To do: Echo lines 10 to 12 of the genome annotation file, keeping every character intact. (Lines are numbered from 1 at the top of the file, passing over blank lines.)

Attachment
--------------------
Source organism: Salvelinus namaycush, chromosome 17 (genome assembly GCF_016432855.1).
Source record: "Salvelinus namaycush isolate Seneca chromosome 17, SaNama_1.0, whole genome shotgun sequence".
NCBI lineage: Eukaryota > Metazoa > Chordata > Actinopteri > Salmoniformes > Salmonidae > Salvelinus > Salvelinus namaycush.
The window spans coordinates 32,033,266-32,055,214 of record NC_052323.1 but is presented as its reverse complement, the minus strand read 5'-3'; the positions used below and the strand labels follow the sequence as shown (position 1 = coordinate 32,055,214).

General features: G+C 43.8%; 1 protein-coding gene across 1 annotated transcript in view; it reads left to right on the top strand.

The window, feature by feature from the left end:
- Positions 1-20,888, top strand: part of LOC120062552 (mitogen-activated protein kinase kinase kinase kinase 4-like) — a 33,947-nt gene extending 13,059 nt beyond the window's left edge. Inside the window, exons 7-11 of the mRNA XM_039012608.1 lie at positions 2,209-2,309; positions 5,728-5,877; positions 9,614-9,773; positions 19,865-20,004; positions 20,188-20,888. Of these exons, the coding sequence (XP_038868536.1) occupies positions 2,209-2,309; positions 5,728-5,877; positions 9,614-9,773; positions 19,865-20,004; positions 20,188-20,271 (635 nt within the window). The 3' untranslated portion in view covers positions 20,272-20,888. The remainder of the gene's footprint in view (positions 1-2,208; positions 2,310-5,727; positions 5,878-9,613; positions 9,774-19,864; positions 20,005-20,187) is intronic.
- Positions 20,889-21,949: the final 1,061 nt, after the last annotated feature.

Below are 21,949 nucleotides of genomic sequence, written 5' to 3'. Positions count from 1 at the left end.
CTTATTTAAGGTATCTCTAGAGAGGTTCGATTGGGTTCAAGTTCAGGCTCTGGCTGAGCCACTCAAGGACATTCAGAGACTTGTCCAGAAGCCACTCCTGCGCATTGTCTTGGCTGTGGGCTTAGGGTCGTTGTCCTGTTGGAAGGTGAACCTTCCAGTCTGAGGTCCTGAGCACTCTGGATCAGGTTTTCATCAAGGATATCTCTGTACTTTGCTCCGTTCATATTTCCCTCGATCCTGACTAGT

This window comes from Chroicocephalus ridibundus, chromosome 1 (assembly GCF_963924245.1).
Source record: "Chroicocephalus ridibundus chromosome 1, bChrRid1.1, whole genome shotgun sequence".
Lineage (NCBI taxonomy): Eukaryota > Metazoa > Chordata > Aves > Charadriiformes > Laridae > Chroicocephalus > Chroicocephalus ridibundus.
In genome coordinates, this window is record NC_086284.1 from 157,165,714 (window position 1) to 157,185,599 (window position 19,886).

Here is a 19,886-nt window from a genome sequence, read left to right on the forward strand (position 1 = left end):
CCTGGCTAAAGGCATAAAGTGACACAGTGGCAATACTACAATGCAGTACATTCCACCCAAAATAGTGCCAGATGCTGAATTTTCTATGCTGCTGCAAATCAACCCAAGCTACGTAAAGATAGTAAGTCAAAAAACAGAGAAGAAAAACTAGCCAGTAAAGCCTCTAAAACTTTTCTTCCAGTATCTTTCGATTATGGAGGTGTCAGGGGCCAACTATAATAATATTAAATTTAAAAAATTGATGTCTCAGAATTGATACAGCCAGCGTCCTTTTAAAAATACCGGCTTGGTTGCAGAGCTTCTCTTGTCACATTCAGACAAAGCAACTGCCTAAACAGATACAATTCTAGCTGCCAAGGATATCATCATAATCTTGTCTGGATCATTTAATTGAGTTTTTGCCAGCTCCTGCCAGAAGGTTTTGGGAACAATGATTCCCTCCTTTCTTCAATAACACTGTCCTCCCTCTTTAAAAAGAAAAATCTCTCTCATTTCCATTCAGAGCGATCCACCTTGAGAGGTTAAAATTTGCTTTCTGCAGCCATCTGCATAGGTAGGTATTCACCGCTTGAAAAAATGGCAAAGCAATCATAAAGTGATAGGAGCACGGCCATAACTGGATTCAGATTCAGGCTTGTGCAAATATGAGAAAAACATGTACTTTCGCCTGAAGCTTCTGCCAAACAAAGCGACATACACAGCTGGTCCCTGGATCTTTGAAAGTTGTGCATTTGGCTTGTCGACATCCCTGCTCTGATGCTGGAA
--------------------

CTTATTTAAGGTATCTCTAGAGAGGTTCGATTGGGTTCAAGTTCAGGCTCTGGCTGAGCCACTCAAGGACATTCAGAGACTTGTCCAGAAGCCACTCCTGCGCATTGTCTTGGCTGTGGGCTTAGGGTCGTTGTCCTGTTGGAAGGTGAACCTTCCAGTCTGAGGTCCTGAGCACTCTGGATCAGGTTTTCATCAAGGATATCTCTGTACTTTGCTCCGTTCATATTTCCCTCGATCCTGACTAGT

This window comes from Chroicocephalus ridibundus, chromosome 1 (assembly GCF_963924245.1).
Source record: "Chroicocephalus ridibundus chromosome 1, bChrRid1.1, whole genome shotgun sequence".